Wednesday, August 13, 2014

Pretty Things start the Seventies

Contemporaries of the Stones, Pretty Things were, for many 60s garage fans an edgier, nastier band that never got the mainstream attention they deserved. Maybe that's a good thing if fame brings bloat and complacency. After briefly playing in an early incarnation of the Rolling Stones in 1962, Dick Taylor formed Pretty Things with vocalist Phil May, and promptly released a handful of garage classics like "Rosalyn", "Don't Bring Me Down", and "Road Runner" to fans eager to slam into the stage and each other in dingy dance halls. The 60's saw the Pretties release three albums before creating what most consider their definitive classic S.F. Sorrow.

Recorded at Abbey Roads Studios, S.F. Sorrow is considered one of the first concept albums, next to The Who's, Tommy. Engineered by Norman Smith, S.F. Sorrow is a blend of psychedelic and hard rock that should have sold a mint, but was lost in a year of monster releases by The Beatles, Pink Floyd and The Kinks. Poor management, bad promotions, line-up changes and touring mishaps did little to help The Pretties earn the commercial successes that lessor bands found. S.F. Sorrow would be their last album in a decade that produced what many consider to be Pretty Thing's best material.

I was introduced to the Pretty Things about 10 years ago by a young guy working in a now gone record store in Tempe Arizona. He also told me to "stay away from their 70s stuff."

Well, I don't always listen to advice, and had heard that their first album in the 70s, Parachute, released in 1970 is considered another forgotten classic. With a lineup that includes Phil May doing vocals, Wally Waller on bass, John Povey on keyboards, Skip Allen on drums, and Vic Unitt on guitar, Parachute is another terrific record that fell under the radar for rock fans who got fed CSN, Jefferson Airplane, James Taylor and Grand Funk Railroad instead.

Here is "Cries from the Midnight Chorus" which is the 8th track on the first side of the album.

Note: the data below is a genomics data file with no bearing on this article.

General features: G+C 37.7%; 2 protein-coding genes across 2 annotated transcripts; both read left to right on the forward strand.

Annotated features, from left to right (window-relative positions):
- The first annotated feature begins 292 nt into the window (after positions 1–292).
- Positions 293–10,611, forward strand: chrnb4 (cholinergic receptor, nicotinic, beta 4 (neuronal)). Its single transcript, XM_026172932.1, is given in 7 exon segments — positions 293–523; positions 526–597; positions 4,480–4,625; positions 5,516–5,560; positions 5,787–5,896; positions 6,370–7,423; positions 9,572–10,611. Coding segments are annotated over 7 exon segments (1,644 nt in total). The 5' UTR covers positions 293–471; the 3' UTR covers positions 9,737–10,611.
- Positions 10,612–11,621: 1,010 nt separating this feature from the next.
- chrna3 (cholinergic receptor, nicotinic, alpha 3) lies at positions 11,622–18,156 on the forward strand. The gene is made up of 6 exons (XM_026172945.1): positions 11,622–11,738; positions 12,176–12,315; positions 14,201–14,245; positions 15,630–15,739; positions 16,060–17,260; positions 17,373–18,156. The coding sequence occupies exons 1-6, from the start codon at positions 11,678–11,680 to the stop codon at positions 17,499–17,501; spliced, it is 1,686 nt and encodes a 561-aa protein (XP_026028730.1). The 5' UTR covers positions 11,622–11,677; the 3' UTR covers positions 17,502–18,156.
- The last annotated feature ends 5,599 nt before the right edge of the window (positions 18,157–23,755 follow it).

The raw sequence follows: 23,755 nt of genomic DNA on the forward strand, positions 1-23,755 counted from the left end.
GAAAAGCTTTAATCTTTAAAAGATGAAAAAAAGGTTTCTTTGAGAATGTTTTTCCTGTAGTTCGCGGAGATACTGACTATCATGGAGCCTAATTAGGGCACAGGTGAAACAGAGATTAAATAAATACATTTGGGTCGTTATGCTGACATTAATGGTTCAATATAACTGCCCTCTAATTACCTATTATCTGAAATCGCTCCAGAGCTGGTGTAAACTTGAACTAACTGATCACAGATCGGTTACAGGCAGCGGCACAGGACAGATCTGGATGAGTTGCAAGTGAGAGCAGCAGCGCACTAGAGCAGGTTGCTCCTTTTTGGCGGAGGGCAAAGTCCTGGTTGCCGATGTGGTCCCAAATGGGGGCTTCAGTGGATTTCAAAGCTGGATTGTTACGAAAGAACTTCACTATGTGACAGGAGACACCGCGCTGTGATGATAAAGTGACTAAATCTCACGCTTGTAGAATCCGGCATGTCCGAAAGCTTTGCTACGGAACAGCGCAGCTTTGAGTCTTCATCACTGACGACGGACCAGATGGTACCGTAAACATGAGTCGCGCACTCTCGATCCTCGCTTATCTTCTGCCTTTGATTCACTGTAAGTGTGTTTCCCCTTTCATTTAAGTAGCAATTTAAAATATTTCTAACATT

Saturday, August 9, 2014

Edgar Rice Burroughs - Tarzan the Untamed

“You were not born and reared in the jungle by wild beasts and among wild beasts, or you would possess, as I do, the fatalism of the jungle.”

Ballantine Books, cover art by Boris Vallego 
Somber words for a rather dour Tarzan if you ask me. This isn't the Saturday matinee movie star Tarzan, but rather the existential loner that is the Tarzan of Edgar Rice Burroughs’s 7th Tarzan adventure, Tarzan the Untamed.

Tarzan has plenty of reason to be grim in this novel. In the opening pages we witness him returning home to his estate only to find it burned and razed to the ground by a patrol of German soldiers that were lost in the jungle. Tarzan is aware of the recent start of the World War (WWI), and has rushed home to his estate to stay with his mate Jane, unaware that Jane has already unknowingly welcomed a band of German soldiers and their guides into their estate during his absence. When Tarzan arrives, he finds evidence of a deadly struggle between his faithful servants and the German soldiers. Vultures circle overhead above the dead bodies of servant and soldier alike. Tarzan rushes into what’s left of the home’s foundation to discover Wasimbu, Jane’s Wasiri body guard, crucified to a wall, and Jane’s charred corpse lying in their bedroom. Stripped of his European trappings Tarzan reverts to the jungle beast he was raised as, and swears vengeance on all German soldiers that trespass within his continent.